e-Journal Summary

e-Journal Number : 47383
Opinion Date : 11/18/2010
e-Journal Date : 12/01/2010
Court : Michigan Court of Appeals
Case Name : Mayes v. Livingston
Practice Area(s) : Litigation, Personal Protection Orders
Judge(s) : Per Curiam - Cavanagh, Hoekstra, and Gleicher
Full Text Opinion
Issues:

PPO; Criminal contempt; MCL 600.2950; DeGeorge v. Warheit; Whether the defendant was denied counsel; People v. Frazier; Whether defendant's due process rights were violated; In re Contempt of Henry; In re Contempt of Dougherty; In re Contempt of Dudzinski; MCR 3.708(F); MCL 764.15b; Mead v. Batchlor; Whether the errors were harmless; Prejudice; People v. McGee; Neder v. United States; Public Defender's Office (PDO)

Summary

Based on the record, the court held that the defendant's due process rights were violated, the several errors were not harmless, they were clearly prejudicial, and the complete denial of counsel was a structural defect that defied harmless error analysis. Thus, the court vacated the trial court's order finding him guilty of criminal contempt for violating a PPO and vacated his sentence. In January 2008, the trial court entered an ex parte domestic relationship PPO against defendant at the request of the petitioner who had children with him. On January 28, 2008, he filed a petition to terminate the ex parte PPO. Defendant contended that petitioner's request for the PPO was an attempt to gain an advantage in their ongoing acrimonious custody battle because on January 10, 2008, he obtained an ex parte custody determination in Ohio that awarded him parenting time with his two children. He argued that the PPO issued against him required supervised visitations with his children, which contradicted the Ohio court's order granting him a particular parenting time schedule. A hearing was held and the trial court noted because of the allegations by the mother that defendant had lost custody of an older daughter (whose mother was not petitioner) it was concerned about the welfare of the two children at issue. The trial court then issued an order modifying the PPO to allow defendant unsupervised parenting time with one child and set a hearing for the next month as to his parenting time with the other child. The hearing was continued and the trial court concluded the petitioner's allegations were unsubstantiated, but that the PPO would not be changed as to defendant's parenting time. In July 2008, petitioner alleged that defendant violated the PPO by coming to her house and requested defendant be ordered to appear and answer the contempt charge. The trial court ordered defendant to appear to show cause why he should not be held in contempt for violating the PPO, and appointed counsel for him. The attorney filed an appearance. Before defendant received notice of the appointment of counsel, he moved for an order allowing him to appear by telephone, because he was indigent and lived in Ohio. On August 21, the trial court held the show cause hearing as to the PPO violation, a different attorney from the PDO appeared for him, but defendant did not appear. The trial court held that he could not appear by telephone and excused the new attorney from the hearing. The trial court heard testimony from the petitioner, admitted her evidence, and took the matter under advisement. Later the trial court entered an order concluding defendant violated the PPO and a sentencing hearing was set. An attorney from the PDO appeared for defendant. The trial court issued a bench warrant for him because he failed to appear for sentencing. He was later arrested and jailed, where he remained until January 22, 2009. An attorney from the PDO appeared, told the trial court defendant had been in jail for almost three months, was "unclear" as to why, but in the interim lost his job, may have lost his house, and lost his schooling for the fall. Defendant personally addressed the court and said the PDO attorney was not his attorney and had not communicated with him. The trial court appointed new counsel and told defendant he could not have a new trial because he failed to appear at the earlier hearing. The sentencing hearing was continued and a new attorney said she wanted to preserve defendant's issues for appeal, including that he still contested the validity of the original PPO. On appeal he argued his due process rights were violated by the trial court's failure to provide him proper notice of the charge, to provide him with the effective assistance of counsel, and to provide him the opportunity to present and confront the witnesses against him. The court agreed and stated that the violation of a PPO under ยง 2950 is criminal and a criminal contempt proceeding requires some of the due process safeguards of an ordinary criminal trial. The court held that it was evident that defendant's due process rights were violated.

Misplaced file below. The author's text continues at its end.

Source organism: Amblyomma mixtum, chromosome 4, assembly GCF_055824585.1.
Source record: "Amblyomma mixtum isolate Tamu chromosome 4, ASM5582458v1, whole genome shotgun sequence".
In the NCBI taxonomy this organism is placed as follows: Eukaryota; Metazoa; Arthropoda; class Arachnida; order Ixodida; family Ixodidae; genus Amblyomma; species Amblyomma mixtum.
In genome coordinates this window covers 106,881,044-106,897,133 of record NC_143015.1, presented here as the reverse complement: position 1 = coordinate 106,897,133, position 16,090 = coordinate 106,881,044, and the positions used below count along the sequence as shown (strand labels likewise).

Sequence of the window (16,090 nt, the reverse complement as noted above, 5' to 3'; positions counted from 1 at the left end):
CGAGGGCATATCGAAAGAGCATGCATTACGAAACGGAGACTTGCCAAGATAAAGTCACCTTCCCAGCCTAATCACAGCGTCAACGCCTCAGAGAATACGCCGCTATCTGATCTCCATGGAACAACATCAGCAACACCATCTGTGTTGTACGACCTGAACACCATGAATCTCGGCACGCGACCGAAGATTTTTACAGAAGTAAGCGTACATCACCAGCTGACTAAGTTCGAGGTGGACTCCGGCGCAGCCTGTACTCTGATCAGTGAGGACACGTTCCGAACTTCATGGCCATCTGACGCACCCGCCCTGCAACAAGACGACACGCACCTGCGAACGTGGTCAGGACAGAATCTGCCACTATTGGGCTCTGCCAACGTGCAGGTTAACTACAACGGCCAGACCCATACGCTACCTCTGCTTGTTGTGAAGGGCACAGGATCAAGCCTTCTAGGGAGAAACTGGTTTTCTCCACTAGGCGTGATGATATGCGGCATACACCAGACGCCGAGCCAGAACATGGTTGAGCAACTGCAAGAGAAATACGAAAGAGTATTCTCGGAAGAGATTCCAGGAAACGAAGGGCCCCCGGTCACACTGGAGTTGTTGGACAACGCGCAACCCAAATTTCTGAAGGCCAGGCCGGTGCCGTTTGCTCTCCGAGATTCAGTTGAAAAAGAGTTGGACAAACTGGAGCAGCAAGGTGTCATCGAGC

Full Text Opinion